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Written by: David Zovko,

So you have set up your Tindie store, listed few of yours boards that you have made and now hoping to sold some of them. To be honest, we did the same. Here is link to our Tindie store where we are selling boards that we are producing in our workshop.

Since we are looking to provide best service to our customers, I want to ship the products as soon as possible after they are ordered. It is quite time-wasting process of opening the Tindie order page every day to check if there are any new orders. Therefore, it waw an instinct to make a small hardware notifier device to let me know if there are any new orders on my Tindie store – without need to open the browser.



We intended for this project to be wireless, so it stays somewhere connected, just plugged into the wall(or running on batteries) and notifies us at any time. Therefore, our board Croduino NOVA with ESP8266 WiFi microcontroller is a perfect choice. You will also need a device you want to see your notification. This can be an simple LED or LED stripLCD screen or something that makes sound. So, here’s a list:

  • • Croduino NOVA or other ESP8266 board
  • • LED or LED strip or LCD screen or buzzer or other actuator
  • • Breadboard and some cables


If you have ever been looking around the My Store part on Tindie shop, you might have noticed the API tab. API(short of Application Programming Interface) is a way to interface(retrieve and send data) with another system. In this case, it allows us to retrieve order information for your Tindie account. It is all described in a bit more of details on Tindie helpdesk page. Let me explain it here, too.


Before you start using Tindie API, you will need to know two things: your Tindie username(which you probably know already) and your API key(which you would find under the API tab on My store). It is long sequence of random numbers and letters. Your API key is universal and it serves as kind-of-password, so keep it for yourself! If someone had it, he could access all your order data, customer addresses and other stuff. For our case, username is “dava_2” and our API key is “72f…………………………..”(Dots are in place of other digits. I won’t put the whole API key here for obvious reasons).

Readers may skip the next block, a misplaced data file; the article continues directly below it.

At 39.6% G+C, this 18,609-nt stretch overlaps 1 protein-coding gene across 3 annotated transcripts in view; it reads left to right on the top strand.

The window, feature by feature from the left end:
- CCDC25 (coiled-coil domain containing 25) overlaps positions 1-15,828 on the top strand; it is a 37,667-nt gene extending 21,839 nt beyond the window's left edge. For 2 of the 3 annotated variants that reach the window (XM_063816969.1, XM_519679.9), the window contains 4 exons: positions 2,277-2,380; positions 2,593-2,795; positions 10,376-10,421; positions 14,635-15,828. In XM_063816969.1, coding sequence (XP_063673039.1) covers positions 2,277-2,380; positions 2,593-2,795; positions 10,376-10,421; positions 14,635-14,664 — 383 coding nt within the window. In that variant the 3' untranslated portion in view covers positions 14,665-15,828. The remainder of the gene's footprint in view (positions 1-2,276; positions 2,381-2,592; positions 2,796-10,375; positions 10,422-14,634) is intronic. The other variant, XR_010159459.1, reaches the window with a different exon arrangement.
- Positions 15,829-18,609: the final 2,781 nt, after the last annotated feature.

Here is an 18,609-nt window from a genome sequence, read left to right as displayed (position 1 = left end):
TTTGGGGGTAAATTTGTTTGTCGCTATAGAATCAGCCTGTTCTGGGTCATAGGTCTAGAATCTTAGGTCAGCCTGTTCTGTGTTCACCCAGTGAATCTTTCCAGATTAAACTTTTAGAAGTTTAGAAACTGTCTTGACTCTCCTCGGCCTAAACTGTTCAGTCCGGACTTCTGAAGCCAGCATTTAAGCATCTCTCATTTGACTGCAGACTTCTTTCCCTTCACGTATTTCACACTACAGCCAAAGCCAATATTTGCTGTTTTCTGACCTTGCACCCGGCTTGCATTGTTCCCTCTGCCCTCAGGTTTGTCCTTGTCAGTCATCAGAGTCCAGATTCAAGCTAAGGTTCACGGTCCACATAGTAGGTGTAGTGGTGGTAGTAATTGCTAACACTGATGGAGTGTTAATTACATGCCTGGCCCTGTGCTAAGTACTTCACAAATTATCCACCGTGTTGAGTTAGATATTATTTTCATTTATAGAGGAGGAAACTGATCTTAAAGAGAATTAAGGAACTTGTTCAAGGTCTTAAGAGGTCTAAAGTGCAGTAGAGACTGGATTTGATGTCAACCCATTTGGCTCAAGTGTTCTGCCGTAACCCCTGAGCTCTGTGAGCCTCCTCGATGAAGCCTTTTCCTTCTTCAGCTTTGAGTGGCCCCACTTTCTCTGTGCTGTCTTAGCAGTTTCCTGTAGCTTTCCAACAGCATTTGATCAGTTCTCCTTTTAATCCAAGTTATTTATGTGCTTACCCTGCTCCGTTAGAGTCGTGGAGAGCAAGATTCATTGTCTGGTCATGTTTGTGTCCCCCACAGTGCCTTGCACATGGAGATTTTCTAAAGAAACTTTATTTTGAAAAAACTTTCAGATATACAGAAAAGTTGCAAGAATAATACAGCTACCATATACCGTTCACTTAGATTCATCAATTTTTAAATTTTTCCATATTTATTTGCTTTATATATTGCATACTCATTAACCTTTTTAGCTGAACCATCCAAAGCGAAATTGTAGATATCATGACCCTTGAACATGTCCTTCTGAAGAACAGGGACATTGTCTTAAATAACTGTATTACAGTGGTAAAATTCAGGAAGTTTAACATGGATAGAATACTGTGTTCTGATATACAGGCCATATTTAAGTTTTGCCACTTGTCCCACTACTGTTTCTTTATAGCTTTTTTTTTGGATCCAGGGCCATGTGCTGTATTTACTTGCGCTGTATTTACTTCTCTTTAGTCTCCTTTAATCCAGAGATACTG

You got those ready? Okay! Now, you will have to enter your data into the special URL from which API is accessible. The URL looks like this:


I need to enter the data I have extracted before, so I am replacing “yourname” with “dava_2” and “XXXX” with my API key starting with “72f”. Now the URL looks like this:


If you paste the URL you have created into the browser, you will see bunch of characters, especially {, } and ” signs. Looks messy. What is see is JSON formatted data. JSON is way of writing data so computers can easily understand it. Copy all the text you can see on the page(be careful to really copy it all) and paste it into one JSON parser. This small program will disassemble your JSON data into smaller parts so you can clearly see what data it consists.

Usually, at the left side you will see an attribute in double quotation mark then : and after it data(you will see it in double quotation marks if it is a String). After each attribute-data set there is a comma. Each attribute can have a larger set of attributes(like “items” in every “orders”), but it doesn’t have to. This is usual way for writing JSON data. For example, this is one attribute-data set:

"total" : 10.54

Doesn’t work?
If you have ever had an order on Tindie, you should see something here. If you have 0 orders on your Tindie store, you will just see short JSON data set showing that “total_count” is 0. If you have entered the wrong API key, username or both, you will see just an empty page. Check your data in URL again.



So, there is a lot of data in JSON we have just discovered. We don’t need it all – unless we want to do crazy stuff with this simple order notifier. The full JSON answer(as we did get it just before) is really big and can be troublesome for ESP8266 RAM. Luckily, Tindie is allowing some filtering so we can return only unshipped orders – which is what we need anyway! They show this feature in their help desk article. Inside the orders attribute set, there is attribute “shipped” which can be either “true” or “false”. We are getting those “shipped”: false. I will just add “&shipped=false” into the URL in order to achieve that:


That’s our trigger!

Aah, there it is. Although this one is shipped already.


Now when we know what we need to do, time to write Arduino code! In this example I will use simple LED as a notifier, but you can change that part of code and add LCD screen, sound or thermal printer!

We will use JSON library for Arduino which would parse(disassemble) the JSON data for us and we will be able to use only the attributes and data that we actually need.